This show is surely one of the most magnificent and beautifully crafted pieces of anarchic art in the world. Legions of volunteers sweat for weeks to build a psychedelic parody of a city on the wooded hills of Winchester, England. The place pulsates with music, light and laughter for a few long nights before being put back in it’s box and taken home until the next chapter’s been written.
The back story is a commentary on the complex dystopia we’ve built for our kids to live in; an ephemeral world that’s hard to understand, near impossible to own any of, where every attempt to make it better just makes it more tangled and the best way to deal with it is to keep smiling and dance. It was with some trepidation I took to a the stage on the relative peace of Whistlers Green to perform a meā culpā piece on behalf of my own generation of digital pioneers who started the process of making the world so frighteningly complex nobody knows who’s responsible for it anymore. I half expected scowls or millennial shrugs from glittery shoulders but got nothing of the sort.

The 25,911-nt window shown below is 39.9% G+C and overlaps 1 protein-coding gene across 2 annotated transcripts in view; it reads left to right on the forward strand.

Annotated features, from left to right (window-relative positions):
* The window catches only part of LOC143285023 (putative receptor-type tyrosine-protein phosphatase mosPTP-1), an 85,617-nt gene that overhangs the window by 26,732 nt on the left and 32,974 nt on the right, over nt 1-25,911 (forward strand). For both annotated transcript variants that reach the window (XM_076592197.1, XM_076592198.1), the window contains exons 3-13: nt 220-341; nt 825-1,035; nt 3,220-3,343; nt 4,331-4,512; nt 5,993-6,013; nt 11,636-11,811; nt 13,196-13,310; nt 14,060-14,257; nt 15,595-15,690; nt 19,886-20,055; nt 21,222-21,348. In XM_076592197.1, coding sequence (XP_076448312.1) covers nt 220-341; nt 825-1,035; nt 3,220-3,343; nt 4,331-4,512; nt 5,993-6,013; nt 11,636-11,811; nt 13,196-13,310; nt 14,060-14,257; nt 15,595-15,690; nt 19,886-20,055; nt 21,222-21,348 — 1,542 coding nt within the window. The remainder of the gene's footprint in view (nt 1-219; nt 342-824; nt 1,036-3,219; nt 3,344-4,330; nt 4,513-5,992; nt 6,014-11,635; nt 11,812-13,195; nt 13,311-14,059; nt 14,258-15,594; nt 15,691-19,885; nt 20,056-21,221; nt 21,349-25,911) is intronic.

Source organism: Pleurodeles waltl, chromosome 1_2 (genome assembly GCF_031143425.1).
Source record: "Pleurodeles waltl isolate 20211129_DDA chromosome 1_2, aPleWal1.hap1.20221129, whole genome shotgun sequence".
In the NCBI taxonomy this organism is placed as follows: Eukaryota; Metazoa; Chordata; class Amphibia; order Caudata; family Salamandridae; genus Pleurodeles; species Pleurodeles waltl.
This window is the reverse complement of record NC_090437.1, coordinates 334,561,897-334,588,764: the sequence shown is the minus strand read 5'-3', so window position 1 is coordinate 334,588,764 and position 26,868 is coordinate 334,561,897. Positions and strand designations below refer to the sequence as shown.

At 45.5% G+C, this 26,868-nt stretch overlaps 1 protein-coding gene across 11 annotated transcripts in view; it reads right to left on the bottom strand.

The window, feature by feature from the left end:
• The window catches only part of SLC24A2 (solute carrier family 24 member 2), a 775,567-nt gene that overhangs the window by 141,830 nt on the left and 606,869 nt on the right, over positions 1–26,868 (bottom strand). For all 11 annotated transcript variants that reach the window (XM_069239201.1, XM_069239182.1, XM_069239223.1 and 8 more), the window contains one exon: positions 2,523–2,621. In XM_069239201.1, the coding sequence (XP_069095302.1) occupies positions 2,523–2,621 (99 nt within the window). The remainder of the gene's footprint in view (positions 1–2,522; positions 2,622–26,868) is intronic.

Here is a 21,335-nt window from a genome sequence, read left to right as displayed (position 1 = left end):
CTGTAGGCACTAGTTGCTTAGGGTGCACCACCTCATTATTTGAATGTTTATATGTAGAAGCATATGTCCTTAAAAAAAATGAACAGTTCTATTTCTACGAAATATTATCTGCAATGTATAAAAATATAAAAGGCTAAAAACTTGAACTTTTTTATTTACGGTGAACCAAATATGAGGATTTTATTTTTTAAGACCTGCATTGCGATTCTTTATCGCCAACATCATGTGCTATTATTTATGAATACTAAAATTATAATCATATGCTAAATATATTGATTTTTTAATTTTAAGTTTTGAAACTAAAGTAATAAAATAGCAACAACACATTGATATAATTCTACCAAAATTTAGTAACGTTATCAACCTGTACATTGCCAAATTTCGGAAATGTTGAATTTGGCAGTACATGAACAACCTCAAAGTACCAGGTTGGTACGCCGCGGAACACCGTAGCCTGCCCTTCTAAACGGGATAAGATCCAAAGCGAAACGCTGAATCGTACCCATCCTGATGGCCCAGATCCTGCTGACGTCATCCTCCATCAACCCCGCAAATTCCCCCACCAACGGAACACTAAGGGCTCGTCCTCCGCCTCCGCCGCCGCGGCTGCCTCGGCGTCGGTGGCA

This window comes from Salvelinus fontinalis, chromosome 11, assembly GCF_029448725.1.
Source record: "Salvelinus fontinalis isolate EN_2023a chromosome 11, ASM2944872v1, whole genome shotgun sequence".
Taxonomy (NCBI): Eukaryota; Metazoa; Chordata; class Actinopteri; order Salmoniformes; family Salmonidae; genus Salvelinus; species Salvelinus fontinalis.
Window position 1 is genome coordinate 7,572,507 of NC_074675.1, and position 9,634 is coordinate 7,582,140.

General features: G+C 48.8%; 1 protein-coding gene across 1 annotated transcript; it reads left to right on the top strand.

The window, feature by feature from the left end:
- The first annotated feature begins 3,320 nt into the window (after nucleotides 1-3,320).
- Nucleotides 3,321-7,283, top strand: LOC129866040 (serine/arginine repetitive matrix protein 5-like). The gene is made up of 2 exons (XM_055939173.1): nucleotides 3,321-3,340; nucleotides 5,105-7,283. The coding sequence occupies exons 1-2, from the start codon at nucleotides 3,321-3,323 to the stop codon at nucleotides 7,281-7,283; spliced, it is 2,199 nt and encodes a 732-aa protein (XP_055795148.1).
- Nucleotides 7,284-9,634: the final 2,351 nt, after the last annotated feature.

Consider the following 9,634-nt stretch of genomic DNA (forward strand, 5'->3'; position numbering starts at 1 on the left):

I described an evolving world where corporations are the real superpowers who sell access rights for their information hordes to increasingly disconnected “democratic” regimes that are so scared of the very freedoms that are their raison d’être they keep trying to take them away. As I went on, more and more shiny faces came into the little tent at speakers corner and when I was done the Q&A had to be stopped for lack of time.
So much for millennial apathy.
My predecessors on the stage, the good people of Momentum (an activist group at the socialist end of the UK’s Labour Party) declined to stay and answer my questions about the lack of opposition in the UK’s parliament to increasingly draconian surveillance laws that seek to put the masses under the microscope of the rich and powerful few. No surprises there really, just those shrugs our leaders have come to mistake for apathy.
So, as promised, we will continue our work to draw attention to the erosion of our right to privacy. In private our culture foments dissent and to rails against the injustices of power and information hoarding. In private, we disagree with the view of the world presented to us by political orthodoxy and the BBC.
Our beautiful kids clearly intend to do something about it and I for one will help them. If you want to take legal, direct peaceful action to preserve our liberty this is what you can do